As a Canadian living in the UK, I watched the referendum campaign with growing pessimism. It reminded me too much of our referendums in Canada over the status of Quebec – in 1980 and 1995 – where Quebecois separatists played on the heartstrings and the rest of the country droned on about the costs of a divorce. Here too, the Leave side had the passion, with its appeals to history and promises of a glorious future with a painless transition to… something. The UK would take back control, but otherwise and in all essentials things would go on much as before. Prosecco would flow in and Stilton cheese roll out while UK citizens, and their pets, could spend as much time on the continent as they pleased.
I have been surprised at how deep the divisions remain in the UK, threatening the Union itself. I have been surprised by how unprepared the winning side was. As has become all too clear since 2016 the Leavers had no plan beyond, as Boris Johnson said, having their cake and eating it. They were not much interested in the tedious business of disentangling the UK from the EU and hadn’t given a thought to what Brexit would mean for Northern Ireland and the Good Friday Agreement or how to negotiate with Brussels.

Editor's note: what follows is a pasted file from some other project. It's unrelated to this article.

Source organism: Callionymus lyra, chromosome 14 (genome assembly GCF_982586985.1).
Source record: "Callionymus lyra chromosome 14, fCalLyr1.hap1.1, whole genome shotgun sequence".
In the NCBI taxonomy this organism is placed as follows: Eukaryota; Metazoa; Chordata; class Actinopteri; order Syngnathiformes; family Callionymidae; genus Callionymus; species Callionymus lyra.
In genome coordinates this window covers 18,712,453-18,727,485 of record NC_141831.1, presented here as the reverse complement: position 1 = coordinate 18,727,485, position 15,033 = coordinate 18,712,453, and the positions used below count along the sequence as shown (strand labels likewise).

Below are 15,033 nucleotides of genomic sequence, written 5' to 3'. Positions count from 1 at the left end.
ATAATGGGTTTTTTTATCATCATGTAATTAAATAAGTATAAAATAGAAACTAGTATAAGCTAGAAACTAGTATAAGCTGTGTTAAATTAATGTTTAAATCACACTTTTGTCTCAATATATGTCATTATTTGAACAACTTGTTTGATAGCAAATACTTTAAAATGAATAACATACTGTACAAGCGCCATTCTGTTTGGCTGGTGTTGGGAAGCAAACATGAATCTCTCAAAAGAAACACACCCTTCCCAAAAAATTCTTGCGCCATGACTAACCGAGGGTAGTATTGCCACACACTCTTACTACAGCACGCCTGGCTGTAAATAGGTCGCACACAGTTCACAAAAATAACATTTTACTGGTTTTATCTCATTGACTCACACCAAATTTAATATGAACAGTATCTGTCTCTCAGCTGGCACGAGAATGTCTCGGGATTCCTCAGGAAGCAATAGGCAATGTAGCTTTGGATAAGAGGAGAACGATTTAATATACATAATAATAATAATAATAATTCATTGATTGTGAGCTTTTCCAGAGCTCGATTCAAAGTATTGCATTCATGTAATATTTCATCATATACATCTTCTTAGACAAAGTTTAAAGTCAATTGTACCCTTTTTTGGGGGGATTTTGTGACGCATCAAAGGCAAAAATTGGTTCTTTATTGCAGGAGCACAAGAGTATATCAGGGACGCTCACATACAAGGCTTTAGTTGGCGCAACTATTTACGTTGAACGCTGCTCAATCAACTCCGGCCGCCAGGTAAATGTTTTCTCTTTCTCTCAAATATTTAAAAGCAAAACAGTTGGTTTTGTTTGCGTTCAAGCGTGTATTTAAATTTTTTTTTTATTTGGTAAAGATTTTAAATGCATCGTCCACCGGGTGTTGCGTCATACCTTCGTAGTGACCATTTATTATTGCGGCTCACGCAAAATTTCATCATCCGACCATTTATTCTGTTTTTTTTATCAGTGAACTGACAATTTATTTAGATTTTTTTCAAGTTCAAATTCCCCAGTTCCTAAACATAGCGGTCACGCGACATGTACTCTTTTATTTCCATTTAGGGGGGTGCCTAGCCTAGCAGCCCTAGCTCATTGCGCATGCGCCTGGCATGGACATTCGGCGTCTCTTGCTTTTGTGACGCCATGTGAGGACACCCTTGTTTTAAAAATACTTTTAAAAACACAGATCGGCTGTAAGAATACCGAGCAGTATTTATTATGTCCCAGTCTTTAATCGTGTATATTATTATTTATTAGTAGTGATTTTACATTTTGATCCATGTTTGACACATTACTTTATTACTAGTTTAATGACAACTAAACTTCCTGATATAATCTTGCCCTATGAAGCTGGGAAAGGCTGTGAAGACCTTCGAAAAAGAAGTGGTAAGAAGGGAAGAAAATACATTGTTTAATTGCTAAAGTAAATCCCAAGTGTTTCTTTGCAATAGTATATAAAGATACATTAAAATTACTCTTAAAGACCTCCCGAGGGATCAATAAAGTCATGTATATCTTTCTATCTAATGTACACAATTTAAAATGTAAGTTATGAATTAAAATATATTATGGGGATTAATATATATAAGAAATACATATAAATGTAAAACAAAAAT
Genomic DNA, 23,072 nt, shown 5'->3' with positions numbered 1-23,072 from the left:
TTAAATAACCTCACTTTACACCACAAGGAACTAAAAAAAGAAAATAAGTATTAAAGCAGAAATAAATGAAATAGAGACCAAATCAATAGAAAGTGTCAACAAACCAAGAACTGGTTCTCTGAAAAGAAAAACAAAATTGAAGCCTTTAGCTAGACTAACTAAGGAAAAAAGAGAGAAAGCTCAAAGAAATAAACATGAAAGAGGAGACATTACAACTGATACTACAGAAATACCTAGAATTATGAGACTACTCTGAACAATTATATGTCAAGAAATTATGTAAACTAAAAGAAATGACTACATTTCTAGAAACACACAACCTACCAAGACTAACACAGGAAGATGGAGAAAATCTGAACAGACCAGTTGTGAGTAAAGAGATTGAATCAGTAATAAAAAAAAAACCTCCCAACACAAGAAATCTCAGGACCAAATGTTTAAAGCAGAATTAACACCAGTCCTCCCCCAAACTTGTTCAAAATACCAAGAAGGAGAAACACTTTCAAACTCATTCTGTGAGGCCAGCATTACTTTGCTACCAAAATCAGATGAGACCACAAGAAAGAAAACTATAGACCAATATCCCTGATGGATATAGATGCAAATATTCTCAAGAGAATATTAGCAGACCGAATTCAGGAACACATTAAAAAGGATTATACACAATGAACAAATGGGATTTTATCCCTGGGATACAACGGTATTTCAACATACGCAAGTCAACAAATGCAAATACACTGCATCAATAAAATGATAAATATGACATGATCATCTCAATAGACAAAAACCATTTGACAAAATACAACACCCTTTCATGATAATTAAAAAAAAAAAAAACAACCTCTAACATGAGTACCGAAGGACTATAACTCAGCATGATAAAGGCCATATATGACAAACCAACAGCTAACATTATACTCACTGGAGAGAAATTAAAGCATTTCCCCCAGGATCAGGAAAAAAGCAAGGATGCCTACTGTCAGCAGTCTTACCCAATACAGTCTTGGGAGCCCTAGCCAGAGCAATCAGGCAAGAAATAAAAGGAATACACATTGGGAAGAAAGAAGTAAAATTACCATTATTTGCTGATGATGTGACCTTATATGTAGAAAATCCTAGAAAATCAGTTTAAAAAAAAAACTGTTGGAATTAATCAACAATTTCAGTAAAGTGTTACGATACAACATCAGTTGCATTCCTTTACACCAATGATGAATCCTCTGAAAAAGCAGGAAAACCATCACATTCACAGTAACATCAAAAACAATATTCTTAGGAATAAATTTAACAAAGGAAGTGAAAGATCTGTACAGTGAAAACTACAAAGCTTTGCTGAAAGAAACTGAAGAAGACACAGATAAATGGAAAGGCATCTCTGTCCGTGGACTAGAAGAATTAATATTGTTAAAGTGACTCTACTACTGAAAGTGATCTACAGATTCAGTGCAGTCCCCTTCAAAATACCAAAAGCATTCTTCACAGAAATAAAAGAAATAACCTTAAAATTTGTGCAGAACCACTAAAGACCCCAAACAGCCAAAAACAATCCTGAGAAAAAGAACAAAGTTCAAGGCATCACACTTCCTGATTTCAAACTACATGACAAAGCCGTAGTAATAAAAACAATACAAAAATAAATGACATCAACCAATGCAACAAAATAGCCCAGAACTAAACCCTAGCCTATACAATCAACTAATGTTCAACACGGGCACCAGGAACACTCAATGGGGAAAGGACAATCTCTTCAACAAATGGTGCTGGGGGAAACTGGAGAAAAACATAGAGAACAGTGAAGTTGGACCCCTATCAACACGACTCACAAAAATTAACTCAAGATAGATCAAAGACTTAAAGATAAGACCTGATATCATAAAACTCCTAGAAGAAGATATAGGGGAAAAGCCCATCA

The vaunted British diplomacy has too often reminded me of a play-ground bully, with name-calling and threats interspersed with unconvincing protestations that we are all just good friends.
I have become tired of the words “world-beating” or the image of a UK poised on the runway ready for take-off. And what does Global Britain mean? So far we have had Singapore in the North Sea, a technological super-hub, or the leader of a rejuvenated Anglosphere. Like many of my fellow Canadians, I find the bombast oddly unsettling. We have disagreed, often, with the UK, but I don’t remember feeling so puzzled and so sorry.
Margaret MacMillan is Professor of History at the University of Toronto